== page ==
How to Avoid Being Misunderstood

misunderstoodDo you feel misunderstood by your direct reports or colleagues? Do they think you’re an ogre when you’re really fun and fair? Or maybe they think you’re a pushover when you’re really purposeful and committed.

There might be a disconnect between what you intend and how you’re coming across. Here are four ways avoid misunderstandings by closing any gap between your intentions and your actual impact on others.Get clear about what you want to happen. Conventional wisdom says that we are on auto-pilot about 95% of the time. Which means we are consciously thinking about or aware of what we are doing very little during the day.

  • Get clear. Know what you want to accomplish before you go into a meeting, have a conversation with a co-worker, or work on a project. Ask yourself what you want to get out your time spent.
  • State your intentions. Based on the outcome you want to create, state your intentions out loud, especially when interacting with others. By doing so when going into a meeting or conversation, you are not leaving to chance how the other person will interpret what you say or do.
  • Ask for the other person’s perspective first. As a leader, when you speak, your words carry weight, and that weight often shuts down others who are further down the food chain. Additionally, listening first will give you a chance to tune in to the other’s perspective.
  • Seek to reconcile different perspectives. With a clearly stated intention and after sharing perspectives, you will have a better understanding of how the different perspectives overlap or don’t. Revisit your intention again, and ask for how you can move forward by using what most important from each perspective.

By consciously focusing on a clear intention and being open with your perspective, you can create conditions that allow others to “see” you for who you are.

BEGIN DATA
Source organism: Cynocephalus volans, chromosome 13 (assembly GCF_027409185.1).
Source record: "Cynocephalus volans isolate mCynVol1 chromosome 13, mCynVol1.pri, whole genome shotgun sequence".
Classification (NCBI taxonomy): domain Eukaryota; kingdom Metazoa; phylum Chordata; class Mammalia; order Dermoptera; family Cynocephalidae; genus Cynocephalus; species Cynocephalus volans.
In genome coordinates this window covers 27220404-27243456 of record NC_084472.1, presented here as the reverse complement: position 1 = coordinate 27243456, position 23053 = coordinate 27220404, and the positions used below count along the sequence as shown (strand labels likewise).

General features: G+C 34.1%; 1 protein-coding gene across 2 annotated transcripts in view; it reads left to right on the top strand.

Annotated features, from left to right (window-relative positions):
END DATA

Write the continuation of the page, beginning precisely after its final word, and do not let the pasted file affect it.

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5 Powerful Pivots to Go From the Rank and File to Leader

leadership pivotHow do you react when you think your direct reports are making you look bad? Do you focus on yourself and scurry to salvage your reputation? Or do you focus on your team and take the opportunity to improve your team’s skills and processes?

You’ve spent the better part of your career making sure you were performing, achieving, and getting noticed for what you could produce. Now as a leader, things shift. Instead of you being in the spotlight, the focus is better placed on your direct reports and what their capabilities are. In a weird way, you are in the background, shining the spotlight on your team.

It’s time to rethink what it takes to become an effective and admired leader. To make the shift, here are five powerful pivots you must make to move from being one of the rank and file to standing out as an effective leader.

1. Decrease Focus on Task Work.

Have you ever received a request for something that someone on your team should really do? Did you take it upon yourself to do it “because it was easier” for you to do it rather than delegate it? Wrong. Chances are those types of things are not the best use of your time. Sure. You have task work associated with your position, like drafting various documents, for example. But avoid doing the task work that is meant for your direct reports. (See more about Building Capacity below.)

2. Increase Focus on Fostering Relationships.

You’ve heard the phrase, “It’s not WHAT you know, but WHO you know.” To a large extent, that’s true for any leader. Now that you’re in a leadership position, your power comes from harnessing the efforts of other people, which requires persuading, influencing, and collaborating with people who are inside and outside your company. And even though you have authority over your direct reports, you will be more effective if you foster better relationships with them. Pivot away from simply barking marching orders and, instead, seek to coach and influence them.